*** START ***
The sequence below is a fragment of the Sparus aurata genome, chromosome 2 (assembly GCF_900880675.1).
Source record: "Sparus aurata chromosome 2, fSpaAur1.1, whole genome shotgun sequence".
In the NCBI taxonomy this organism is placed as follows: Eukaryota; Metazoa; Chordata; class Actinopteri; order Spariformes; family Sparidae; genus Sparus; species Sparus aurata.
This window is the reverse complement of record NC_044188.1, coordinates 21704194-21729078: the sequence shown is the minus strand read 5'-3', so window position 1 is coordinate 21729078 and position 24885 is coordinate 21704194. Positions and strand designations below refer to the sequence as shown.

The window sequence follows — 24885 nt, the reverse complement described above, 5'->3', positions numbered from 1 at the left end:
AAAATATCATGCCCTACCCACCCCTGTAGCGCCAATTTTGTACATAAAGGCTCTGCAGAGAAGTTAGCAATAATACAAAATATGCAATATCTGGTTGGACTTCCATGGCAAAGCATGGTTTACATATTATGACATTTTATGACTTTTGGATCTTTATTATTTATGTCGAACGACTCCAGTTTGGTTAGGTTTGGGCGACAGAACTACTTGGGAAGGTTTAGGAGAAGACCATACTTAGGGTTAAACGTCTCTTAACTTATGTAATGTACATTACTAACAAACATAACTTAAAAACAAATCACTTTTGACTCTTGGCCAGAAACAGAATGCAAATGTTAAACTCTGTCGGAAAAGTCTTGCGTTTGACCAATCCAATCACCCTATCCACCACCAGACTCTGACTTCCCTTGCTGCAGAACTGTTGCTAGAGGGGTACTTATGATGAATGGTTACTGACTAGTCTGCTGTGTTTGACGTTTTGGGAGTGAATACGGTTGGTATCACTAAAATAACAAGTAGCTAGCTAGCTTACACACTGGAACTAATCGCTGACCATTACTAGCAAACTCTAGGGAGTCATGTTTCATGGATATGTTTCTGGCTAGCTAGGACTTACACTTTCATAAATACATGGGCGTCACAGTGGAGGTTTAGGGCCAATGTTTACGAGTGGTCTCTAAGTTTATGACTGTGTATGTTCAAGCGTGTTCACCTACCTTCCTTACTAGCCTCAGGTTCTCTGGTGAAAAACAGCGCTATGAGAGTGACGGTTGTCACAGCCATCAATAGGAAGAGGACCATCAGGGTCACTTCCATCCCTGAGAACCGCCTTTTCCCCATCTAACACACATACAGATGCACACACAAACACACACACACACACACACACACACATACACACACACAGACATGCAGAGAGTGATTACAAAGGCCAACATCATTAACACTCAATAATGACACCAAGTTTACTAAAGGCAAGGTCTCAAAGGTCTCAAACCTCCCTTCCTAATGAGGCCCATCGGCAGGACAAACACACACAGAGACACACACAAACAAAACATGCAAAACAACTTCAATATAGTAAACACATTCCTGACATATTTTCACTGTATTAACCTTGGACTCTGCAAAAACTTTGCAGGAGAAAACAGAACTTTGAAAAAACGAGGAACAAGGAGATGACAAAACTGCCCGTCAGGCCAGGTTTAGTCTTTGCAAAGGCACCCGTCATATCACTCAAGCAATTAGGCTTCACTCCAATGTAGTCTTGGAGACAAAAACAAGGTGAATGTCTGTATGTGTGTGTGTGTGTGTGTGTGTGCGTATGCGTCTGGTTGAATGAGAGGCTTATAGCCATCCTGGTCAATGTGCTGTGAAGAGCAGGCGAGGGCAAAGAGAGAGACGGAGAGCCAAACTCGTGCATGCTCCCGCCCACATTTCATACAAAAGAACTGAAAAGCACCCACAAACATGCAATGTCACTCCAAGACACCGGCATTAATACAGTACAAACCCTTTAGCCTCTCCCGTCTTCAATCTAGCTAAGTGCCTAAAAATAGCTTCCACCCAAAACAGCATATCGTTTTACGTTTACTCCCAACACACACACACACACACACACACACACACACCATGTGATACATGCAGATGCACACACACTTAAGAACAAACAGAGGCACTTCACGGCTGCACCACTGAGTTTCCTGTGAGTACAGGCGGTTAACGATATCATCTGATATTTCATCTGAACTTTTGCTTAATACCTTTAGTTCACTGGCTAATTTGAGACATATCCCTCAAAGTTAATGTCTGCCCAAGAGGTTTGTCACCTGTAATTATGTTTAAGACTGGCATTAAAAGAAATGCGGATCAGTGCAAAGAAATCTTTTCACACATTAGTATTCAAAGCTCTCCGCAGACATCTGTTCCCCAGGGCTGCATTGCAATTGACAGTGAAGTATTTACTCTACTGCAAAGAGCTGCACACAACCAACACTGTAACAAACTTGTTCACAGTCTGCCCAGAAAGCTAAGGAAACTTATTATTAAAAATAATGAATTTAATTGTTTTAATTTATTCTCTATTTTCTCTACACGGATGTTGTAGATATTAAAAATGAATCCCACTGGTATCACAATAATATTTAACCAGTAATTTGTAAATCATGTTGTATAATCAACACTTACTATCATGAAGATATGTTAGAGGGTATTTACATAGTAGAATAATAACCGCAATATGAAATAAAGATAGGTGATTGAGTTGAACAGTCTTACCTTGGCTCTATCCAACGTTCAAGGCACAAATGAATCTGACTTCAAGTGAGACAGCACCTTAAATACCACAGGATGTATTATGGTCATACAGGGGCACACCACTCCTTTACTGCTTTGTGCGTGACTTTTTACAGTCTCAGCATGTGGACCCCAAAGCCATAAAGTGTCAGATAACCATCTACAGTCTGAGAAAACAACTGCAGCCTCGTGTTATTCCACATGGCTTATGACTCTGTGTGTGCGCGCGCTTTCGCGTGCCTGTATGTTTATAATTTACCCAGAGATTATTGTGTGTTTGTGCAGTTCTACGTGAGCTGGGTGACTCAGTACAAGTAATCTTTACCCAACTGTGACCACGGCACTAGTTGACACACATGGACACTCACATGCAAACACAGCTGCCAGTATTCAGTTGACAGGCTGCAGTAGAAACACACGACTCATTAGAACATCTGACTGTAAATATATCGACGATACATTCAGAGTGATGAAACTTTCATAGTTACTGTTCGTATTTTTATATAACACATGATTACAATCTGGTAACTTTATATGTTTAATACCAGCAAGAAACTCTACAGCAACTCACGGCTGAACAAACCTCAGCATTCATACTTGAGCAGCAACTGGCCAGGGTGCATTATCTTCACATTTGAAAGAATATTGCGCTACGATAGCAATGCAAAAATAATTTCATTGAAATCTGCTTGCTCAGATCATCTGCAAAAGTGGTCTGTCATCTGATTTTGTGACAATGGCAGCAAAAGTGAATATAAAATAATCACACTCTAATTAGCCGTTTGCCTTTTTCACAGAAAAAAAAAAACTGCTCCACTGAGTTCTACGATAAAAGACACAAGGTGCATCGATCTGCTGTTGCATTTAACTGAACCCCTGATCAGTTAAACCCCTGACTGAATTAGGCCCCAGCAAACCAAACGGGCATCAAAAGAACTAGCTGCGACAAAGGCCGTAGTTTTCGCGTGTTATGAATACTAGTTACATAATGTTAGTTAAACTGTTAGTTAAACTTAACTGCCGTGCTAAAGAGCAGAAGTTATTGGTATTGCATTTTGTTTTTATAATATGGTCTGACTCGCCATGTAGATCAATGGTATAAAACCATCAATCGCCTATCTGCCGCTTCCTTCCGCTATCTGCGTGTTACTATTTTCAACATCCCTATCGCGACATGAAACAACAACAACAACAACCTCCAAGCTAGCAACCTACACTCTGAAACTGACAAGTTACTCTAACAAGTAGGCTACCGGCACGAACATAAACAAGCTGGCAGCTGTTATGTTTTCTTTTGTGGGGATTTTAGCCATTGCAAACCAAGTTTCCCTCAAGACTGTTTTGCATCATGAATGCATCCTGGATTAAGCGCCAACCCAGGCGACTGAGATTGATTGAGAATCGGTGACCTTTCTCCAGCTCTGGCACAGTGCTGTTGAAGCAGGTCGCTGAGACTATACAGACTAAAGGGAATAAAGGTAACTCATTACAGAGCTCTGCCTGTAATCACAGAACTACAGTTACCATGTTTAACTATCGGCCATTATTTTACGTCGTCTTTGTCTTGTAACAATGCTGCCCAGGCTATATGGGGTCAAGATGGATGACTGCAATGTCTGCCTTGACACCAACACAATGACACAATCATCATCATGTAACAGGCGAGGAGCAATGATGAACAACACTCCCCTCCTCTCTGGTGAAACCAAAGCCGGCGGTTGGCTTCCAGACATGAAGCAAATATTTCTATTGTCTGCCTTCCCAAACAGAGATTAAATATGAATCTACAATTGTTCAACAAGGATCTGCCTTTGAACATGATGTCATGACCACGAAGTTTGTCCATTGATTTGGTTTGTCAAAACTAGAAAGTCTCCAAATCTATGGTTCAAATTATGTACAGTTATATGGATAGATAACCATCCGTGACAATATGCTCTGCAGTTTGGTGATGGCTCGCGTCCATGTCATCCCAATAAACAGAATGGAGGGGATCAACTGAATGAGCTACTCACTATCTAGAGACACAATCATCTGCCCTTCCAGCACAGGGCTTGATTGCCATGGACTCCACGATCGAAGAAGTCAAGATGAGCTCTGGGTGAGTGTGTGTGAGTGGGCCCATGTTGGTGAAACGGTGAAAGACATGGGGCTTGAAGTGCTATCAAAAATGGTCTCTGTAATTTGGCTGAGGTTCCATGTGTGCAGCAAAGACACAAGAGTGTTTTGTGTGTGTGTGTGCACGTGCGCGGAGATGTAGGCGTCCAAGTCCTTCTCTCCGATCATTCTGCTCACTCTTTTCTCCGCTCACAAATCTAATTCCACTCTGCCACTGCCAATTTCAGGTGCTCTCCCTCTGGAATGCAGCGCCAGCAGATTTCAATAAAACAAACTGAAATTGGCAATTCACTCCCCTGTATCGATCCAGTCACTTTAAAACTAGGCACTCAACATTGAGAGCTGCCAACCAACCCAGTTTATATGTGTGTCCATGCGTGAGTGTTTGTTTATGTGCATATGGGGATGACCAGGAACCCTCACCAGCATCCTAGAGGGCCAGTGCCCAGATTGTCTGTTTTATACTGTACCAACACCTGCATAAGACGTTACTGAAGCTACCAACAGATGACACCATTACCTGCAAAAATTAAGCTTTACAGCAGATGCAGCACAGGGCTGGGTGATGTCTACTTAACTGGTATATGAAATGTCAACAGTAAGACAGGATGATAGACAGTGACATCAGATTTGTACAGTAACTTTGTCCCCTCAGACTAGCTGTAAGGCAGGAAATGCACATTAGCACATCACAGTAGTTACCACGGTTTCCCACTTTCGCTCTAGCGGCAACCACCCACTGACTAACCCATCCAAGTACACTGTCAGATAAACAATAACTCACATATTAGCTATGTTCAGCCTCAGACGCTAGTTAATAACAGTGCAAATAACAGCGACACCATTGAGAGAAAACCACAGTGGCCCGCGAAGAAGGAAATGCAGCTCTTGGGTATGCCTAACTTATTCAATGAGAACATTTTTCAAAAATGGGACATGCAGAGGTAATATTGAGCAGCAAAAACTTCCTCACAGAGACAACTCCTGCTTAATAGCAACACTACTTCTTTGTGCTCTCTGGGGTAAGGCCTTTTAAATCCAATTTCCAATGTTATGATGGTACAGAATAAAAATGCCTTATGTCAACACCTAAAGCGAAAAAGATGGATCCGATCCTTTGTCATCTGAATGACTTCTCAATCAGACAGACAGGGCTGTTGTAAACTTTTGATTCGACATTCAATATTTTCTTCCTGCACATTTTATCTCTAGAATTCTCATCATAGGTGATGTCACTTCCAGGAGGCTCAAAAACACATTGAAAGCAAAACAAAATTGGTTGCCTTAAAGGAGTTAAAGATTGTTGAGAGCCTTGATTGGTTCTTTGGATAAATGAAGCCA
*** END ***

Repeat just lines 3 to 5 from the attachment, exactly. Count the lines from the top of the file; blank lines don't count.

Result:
In the NCBI taxonomy this organism is placed as follows: Eukaryota; Metazoa; Chordata; class Actinopteri; order Spariformes; family Sparidae; genus Sparus; species Sparus aurata.
This window is the reverse complement of record NC_044188.1, coordinates 21704194-21729078: the sequence shown is the minus strand read 5'-3', so window position 1 is coordinate 21729078 and position 24885 is coordinate 21704194. Positions and strand designations below refer to the sequence as shown.

The window sequence follows — 24885 nt, the reverse complement described above, 5'->3', positions numbered from 1 at the left end: